In a decision eight years in the making, a US District Court dismissed the case Authors Guild v. Google, upholding the status of the fair use doctrine brought up in the case. The decision has been hailed by libraries and their partner organizations, in light of Google’s tireless efforts to establish a searchable book database through scanning of millions of titles, many of which are housed in secure collections due to their rarity.
“It has become an invaluable research tool that permits students, teachers, librarians, and others to more efficiently identify and locate books,” Judge Chin wrote, referencing an amicus brief submitted by the Library Copyright Alliance. “It has given scholars the ability, for the first time, to conduct full-text searches of tens of millions of books. It preserves books, in particular out-of-print and old books that have been forgotten in the bowels of libraries, and it gives them new life.”
While no one argues the clear benefits to Google’s efforts, especially in terms of book access for the underserved literary demographics and those whose impairments prevent them from enjoying the same textual access that other readers have, the Authors Guild fought the effort claiming copyright infringement, especially in terms of the estates of previous rights’ holders.
Judge Chin heard further remarks in support of the dismissal, outlined in a press release today:
“It facilitates access to books for print-disabled and remote or underserved populations. It generates new audiences and creates new sources of income for authors and publishers. Indeed, all society benefits.”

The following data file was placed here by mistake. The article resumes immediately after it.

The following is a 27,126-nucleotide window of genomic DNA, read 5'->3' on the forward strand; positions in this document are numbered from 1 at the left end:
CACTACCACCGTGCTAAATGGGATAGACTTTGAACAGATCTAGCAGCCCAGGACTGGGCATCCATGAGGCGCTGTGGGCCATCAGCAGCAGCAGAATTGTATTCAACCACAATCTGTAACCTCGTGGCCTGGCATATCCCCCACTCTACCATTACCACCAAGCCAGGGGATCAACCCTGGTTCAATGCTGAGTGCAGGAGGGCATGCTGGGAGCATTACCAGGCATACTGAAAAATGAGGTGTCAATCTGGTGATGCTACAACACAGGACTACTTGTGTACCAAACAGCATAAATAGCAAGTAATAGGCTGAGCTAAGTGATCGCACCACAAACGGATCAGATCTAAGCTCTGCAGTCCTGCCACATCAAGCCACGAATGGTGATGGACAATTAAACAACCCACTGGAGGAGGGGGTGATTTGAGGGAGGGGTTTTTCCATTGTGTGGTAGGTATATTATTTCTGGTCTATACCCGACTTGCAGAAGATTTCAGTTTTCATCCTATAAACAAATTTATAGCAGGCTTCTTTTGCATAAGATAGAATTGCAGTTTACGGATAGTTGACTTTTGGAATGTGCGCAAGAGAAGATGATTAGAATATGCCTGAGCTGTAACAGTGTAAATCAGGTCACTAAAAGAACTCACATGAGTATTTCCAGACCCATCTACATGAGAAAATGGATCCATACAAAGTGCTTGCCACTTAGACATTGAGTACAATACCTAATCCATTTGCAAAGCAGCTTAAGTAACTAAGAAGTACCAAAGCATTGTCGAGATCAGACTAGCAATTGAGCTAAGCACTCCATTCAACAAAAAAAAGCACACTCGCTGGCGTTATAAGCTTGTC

“ALA applauds the decision to dismiss the long running Google Books case,” said Barbara Stripling, president of the American Library Association. “This ruling furthers the purpose of copyright by recognizing that Google’s Book search is a transformative fair use that advances research and learning.”
“This decision, along with the decision by Judge Baer in Authors Guild v. HathiTrust, makes clear that fair use permits mass digitization of books for purposes that advance the arts and sciences, such as search, preservation and access for the print-disabled,” said Carol Pitts Diedrichs, president of the Association of Research Libraries.
“I echo the comments of my colleagues that this ruling, that strongly supports fair use principles, enables the discovery of a wealth of resources by researchers and scholars,” said Trevor A. Dawes, president of the Association of College & Research Libraries. “Google Books also makes searchable literally millions of books to students and others with visual disabilities. This is a tremendous opportunity for all our communities.”
The effects of Judge Chin’s decision stand to have another impact in another similar case, Authors Guild v. HathiTrust.